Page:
A Homily for Pentecost
Texts: Acts 2:1-21; Romans 8:22-27
Grace to you and peace from God our Heavenly Father and Christ Jesus our Lord, who sends us the Spirit as an advocate. Amen.
“The whole creation has been groaning in labor pains until now.”
It has certainly felt that way for the past fourteen months – groaning under the weight of our eager expectation for things to return to something that might resemble what we used to call normal. Groaning for relief, for community, for financial relief, for a vaccine. Groaning for family and friends and coworkers and neighbors who have been separated from us, for loved ones who have been on ventilators in the ICU, groaning for relief and healing and hope of life after death. Groaning for three and a half million fellow humans killed by this wretched pandemic. Groaning for deliverance.
Continue reading “Groaning for Deliverance”
A Homily for the Sixth Sunday of Easter
Texts: 1 Peter 3:13-22; St. John 14:15-21
Grace to you and Peace from God our Heavenly Father and Christ Jesus our Risen Lord, who will not leave us abandoned. Amen.
Last week, we read Christ’s words to the disciples: Do not let your hearts be troubled.
Spoken on the night before his crucifixion, his words stand in stark contrast to the situation at hand: everything was about to get much worse.
When Philip asked how we might know the way, just hours before Pilate would sneer, “What is truth?” on the eve of his death, Christ boldly asserts, “I am the Way, the Truth, and the Life.”
Today, we pick up on the very heels of that narrative. Continue reading “Not Alone”
A Homily for the Feast of Pentecost
Texts: Acts 2:1-21; St. John 15:26-27, 16:4b-15
Grace to you and Peace from God our Heavenly Father and Christ Jesus our Risen Lord, who sends us the Holy Spirit, another advocate, to lead the Church. Amen.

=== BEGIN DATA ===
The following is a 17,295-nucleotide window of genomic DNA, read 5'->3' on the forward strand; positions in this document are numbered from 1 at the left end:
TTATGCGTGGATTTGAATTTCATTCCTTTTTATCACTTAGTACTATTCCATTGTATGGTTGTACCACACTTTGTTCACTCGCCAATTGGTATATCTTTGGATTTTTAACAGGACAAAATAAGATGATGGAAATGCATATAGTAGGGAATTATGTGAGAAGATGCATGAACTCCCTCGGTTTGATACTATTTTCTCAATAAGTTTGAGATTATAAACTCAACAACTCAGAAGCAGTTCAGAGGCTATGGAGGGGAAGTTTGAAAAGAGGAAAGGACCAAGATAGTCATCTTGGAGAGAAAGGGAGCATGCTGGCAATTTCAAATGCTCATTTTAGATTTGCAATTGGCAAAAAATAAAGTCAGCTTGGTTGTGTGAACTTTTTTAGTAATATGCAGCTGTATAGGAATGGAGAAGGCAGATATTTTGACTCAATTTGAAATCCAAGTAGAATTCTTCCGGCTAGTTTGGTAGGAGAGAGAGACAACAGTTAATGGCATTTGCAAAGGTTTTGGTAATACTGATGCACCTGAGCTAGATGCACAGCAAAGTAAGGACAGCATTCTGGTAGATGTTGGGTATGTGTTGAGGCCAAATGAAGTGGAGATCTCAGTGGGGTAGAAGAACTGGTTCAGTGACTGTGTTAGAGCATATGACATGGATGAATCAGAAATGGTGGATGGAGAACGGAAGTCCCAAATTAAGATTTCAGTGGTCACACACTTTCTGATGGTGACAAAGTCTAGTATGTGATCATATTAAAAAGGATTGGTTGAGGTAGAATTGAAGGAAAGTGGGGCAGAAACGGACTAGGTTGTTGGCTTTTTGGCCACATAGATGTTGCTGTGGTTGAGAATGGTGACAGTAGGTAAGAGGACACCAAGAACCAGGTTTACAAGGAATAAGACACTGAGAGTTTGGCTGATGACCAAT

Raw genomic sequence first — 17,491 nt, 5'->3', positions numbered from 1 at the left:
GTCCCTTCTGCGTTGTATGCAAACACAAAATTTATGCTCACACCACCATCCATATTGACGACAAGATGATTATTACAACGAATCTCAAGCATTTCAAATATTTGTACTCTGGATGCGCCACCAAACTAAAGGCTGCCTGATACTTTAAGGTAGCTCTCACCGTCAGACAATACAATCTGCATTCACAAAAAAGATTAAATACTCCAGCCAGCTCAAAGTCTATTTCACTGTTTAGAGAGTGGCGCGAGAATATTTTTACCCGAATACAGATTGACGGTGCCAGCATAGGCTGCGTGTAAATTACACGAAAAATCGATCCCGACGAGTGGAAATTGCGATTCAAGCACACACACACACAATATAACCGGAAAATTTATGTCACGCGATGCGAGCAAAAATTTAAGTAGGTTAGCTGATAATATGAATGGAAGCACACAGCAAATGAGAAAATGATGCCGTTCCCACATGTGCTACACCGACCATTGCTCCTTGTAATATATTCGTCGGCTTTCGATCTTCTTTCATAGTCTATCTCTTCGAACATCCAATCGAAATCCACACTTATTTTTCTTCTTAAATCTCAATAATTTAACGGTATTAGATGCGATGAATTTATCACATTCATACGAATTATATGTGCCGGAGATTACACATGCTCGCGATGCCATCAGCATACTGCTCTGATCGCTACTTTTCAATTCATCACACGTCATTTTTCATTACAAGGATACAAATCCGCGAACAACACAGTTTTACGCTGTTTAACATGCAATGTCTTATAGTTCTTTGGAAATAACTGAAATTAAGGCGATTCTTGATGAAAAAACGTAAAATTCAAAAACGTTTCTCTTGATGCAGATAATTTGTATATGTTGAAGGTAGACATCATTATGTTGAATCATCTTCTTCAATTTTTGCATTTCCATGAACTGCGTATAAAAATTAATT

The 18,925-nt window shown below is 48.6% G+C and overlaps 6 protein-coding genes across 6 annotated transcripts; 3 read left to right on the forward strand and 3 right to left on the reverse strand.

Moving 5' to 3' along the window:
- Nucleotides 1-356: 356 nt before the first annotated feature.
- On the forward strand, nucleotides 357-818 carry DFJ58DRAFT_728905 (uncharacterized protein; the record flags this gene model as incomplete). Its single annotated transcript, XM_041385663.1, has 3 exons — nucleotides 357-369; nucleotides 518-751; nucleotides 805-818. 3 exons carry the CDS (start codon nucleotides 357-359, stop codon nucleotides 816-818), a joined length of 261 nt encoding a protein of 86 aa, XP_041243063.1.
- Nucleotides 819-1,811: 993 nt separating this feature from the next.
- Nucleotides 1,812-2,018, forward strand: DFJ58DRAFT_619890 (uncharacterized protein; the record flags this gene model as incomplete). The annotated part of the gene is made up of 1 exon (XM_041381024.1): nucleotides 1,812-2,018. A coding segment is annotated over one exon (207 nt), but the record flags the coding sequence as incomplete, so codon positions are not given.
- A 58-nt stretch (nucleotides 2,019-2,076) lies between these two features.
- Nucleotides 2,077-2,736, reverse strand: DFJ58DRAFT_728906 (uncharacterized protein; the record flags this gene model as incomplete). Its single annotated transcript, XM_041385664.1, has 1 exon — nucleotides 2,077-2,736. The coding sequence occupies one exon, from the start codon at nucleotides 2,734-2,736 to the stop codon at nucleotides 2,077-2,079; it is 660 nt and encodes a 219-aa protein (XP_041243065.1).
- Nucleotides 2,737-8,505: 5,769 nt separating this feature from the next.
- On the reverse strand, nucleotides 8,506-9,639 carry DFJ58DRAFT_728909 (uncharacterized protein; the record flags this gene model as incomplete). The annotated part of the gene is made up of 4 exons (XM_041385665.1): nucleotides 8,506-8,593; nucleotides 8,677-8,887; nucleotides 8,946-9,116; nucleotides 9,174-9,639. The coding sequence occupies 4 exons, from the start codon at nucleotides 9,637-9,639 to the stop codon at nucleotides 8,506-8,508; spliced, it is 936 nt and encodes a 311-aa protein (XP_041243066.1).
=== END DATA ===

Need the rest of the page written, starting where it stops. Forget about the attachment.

Last Sunday, we read Saint Luke’s twin accounts of the Ascension, those scenes in which Christ led his disciples out away from the city and was taken up from the face of the earth. “Well now what?” they must have asked.
What comes next for the Church, now that Christ is seated at the Father’s right hand? Continue reading “The Spirit is on the Move”
Question: The pastor called the Holy Spirit “she.” What’s up with that?
Language is tricky, translation trickier still, and translating language about God is trickiest of all. Relational terms like Father and Son, describing the First and Second Persons of the Trinity respectively, describe the intimate relationship between parent and child but in ways that can, at times, limit our understanding of the Triune God. Trickier still is how we understand the Third Person, the Holy Spirit, and what pronouns to use.
Short Answer: While human language is limited and translations complicate the matter, there are linguistic reasons to refer to the Holy Spirit using feminine pronouns, and the practice was common in parts of the early Church. Continue reading “The Triune God, the Holy Spirit, and Gender”